This review was originally published in October of 2011 during our Fantastic Fest coverage. It has now been re-posted due to its limited release.
For me, [REC] is one of the scariest films of the past decade. In a nearly impossible feat to achieve, the directing duo of Jaume Balaguero and Paco Plaza were able to almost outdo their previous entry with [REC] 2. The two are continuing with the series with two more sequels that are currently being filmed. Though they can be seen as partners in crime, both have since gone on to produce their own entries of fear. There may not be any hand-held camera scares, but Balaguero’s Sleep Tight harkens back to the days of Hitchcock as opposed to the modern aspects of horror and helps to redefine Jaume Balaguero as one of the leaders in the horror genre.
Cesar, played perfectly by Luis Tosar, is a door-man at your neighborhood apartment complex. His quiet and polite demeanor is simply a facade to a much more darker and sinister personality. His current dark obsession is Clara. At night when Clara is fast asleep, Cesar sneaks into Clara’s room to lie with her and appease his fantasies. If only the pesky young girl a few doors down would mind her own business. Cesar’s life quickly spirals out of control when a police investigation threatens to ruin his plan to make Clara as miserable as his own tragic life.
Sleep Tight is without a doubt directly inspired by the works of Alfred Hitchcock. The attention to creating suspense and building tension is pushed to the forefront in this more character driven thriller. Throughout the film I couldn’t help but be in awe of actor Luis Tosar. His complex villain is one of the most memorable in recent memory. Every subtle glance or nuance of his performance add depth to this creepy but oddly sympathetic man. Marta Etura plays the beautiful Clara. Her performance is solid throughout, but the film belongs to Tosar (who is also to thank for co-writing the smart script). A memorable scene involving Ceasar having to sneak out of Clara’s apartment in the early morning light without being detected is one of the most nerve racking sequences of the year. Either for the sake of teasing the audience or as a result of simply running out of time, Balaguero hints at a bizarre relationship between Cesar and the little girl who lives in the building. I appreciated the self control the director has in not divulging too much of this, but it also feels like an unnecessary element when you already have a villain who you love to hate. This minor complaint aside, I applaud the film for weaving a thrilling and emotional story that unfolds in a way that will keep you guessing until the end; truly reminiscent of Hitchcock.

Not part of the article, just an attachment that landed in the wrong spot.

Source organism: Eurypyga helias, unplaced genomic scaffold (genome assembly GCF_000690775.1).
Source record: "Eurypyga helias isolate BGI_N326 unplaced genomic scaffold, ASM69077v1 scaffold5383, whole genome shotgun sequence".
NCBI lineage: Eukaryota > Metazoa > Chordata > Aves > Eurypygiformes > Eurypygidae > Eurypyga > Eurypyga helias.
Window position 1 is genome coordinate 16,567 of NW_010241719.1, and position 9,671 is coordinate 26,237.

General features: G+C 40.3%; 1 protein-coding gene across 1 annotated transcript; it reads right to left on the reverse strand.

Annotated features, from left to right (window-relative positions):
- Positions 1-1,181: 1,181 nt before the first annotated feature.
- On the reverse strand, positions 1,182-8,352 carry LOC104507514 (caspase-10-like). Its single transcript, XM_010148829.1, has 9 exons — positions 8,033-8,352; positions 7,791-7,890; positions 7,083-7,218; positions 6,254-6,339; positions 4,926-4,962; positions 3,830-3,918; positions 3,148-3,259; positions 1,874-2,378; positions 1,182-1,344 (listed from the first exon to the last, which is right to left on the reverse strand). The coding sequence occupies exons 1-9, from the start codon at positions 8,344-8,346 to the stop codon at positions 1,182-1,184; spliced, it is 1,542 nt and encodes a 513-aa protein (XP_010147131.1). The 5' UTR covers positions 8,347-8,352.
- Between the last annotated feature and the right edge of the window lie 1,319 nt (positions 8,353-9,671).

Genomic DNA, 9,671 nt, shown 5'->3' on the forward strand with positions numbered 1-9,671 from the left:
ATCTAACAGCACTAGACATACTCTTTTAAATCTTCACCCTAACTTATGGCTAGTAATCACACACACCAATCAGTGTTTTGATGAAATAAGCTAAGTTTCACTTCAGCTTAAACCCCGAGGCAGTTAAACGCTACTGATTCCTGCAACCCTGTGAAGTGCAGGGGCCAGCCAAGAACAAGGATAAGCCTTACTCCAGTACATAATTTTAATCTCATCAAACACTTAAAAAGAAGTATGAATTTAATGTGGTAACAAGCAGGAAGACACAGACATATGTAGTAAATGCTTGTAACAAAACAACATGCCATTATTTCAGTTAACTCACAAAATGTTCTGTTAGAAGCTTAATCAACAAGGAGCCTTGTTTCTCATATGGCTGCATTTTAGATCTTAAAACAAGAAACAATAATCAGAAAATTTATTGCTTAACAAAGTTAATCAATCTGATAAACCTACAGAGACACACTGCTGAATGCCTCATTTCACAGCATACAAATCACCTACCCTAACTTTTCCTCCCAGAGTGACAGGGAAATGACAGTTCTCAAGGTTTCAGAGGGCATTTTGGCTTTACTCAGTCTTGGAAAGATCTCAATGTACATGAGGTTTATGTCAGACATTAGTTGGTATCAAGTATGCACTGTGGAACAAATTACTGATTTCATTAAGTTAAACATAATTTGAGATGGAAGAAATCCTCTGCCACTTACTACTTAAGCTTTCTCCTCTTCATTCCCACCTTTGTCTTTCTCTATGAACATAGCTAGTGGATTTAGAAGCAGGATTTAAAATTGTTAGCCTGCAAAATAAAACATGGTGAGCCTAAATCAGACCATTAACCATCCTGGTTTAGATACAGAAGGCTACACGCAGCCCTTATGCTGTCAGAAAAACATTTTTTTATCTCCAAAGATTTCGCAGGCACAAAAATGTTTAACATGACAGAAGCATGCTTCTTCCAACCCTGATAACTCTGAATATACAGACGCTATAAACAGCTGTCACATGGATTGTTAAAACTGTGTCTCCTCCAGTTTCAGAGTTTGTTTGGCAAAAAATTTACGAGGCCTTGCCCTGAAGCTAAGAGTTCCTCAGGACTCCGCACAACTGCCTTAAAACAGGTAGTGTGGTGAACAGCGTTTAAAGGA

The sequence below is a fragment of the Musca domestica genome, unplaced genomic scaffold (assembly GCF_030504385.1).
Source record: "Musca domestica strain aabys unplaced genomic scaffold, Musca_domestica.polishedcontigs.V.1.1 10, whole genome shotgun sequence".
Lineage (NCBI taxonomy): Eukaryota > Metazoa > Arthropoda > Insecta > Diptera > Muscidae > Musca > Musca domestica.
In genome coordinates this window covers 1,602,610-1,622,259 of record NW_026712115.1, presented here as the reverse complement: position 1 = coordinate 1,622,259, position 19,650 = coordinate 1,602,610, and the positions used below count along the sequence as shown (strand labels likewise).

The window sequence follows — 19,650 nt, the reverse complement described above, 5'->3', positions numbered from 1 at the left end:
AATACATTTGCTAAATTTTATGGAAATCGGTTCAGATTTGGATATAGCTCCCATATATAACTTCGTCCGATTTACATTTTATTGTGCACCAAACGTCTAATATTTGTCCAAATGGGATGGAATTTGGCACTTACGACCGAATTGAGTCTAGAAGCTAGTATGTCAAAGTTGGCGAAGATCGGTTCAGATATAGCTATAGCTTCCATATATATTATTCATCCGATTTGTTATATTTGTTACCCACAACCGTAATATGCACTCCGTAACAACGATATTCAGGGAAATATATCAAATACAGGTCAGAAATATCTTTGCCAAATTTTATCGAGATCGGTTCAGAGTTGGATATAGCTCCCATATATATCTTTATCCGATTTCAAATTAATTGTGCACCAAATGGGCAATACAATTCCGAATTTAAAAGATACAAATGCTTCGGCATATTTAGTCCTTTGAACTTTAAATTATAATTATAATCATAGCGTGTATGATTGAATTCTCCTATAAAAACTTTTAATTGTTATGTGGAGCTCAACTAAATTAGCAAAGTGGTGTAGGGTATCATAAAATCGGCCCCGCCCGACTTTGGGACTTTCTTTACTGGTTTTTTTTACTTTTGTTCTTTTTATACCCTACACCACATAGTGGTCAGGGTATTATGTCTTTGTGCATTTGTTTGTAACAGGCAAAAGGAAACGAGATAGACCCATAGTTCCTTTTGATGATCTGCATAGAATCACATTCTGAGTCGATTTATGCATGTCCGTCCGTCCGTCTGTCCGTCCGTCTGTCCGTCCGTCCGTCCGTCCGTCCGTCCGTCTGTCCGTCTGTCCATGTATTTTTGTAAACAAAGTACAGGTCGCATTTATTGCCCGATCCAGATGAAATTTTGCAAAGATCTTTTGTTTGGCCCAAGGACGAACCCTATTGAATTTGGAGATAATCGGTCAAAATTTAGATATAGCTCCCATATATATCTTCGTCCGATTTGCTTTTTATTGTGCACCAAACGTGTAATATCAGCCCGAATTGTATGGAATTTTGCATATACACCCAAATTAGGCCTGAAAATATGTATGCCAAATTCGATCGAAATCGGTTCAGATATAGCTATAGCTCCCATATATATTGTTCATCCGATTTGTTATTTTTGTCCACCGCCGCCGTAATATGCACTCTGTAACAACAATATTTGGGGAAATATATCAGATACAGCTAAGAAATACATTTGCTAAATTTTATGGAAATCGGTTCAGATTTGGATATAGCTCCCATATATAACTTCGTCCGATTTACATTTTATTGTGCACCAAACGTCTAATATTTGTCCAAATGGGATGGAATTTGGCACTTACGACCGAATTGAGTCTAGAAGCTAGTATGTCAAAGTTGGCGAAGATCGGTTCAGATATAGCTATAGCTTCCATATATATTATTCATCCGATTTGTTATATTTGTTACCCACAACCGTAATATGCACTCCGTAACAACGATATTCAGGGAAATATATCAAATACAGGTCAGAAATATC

Sleep Tight is a taut thriller that gets under your skin long after the final punch to the gut. Only in Spain would they allow to end the film in such a morose way. When you really stop to think about the film and its risky ending, the whole affair and the character’s motives seem pretty sick. Yet, this dark diversion into the mind of a sick individual sets it apart from most of the films I have seen this year.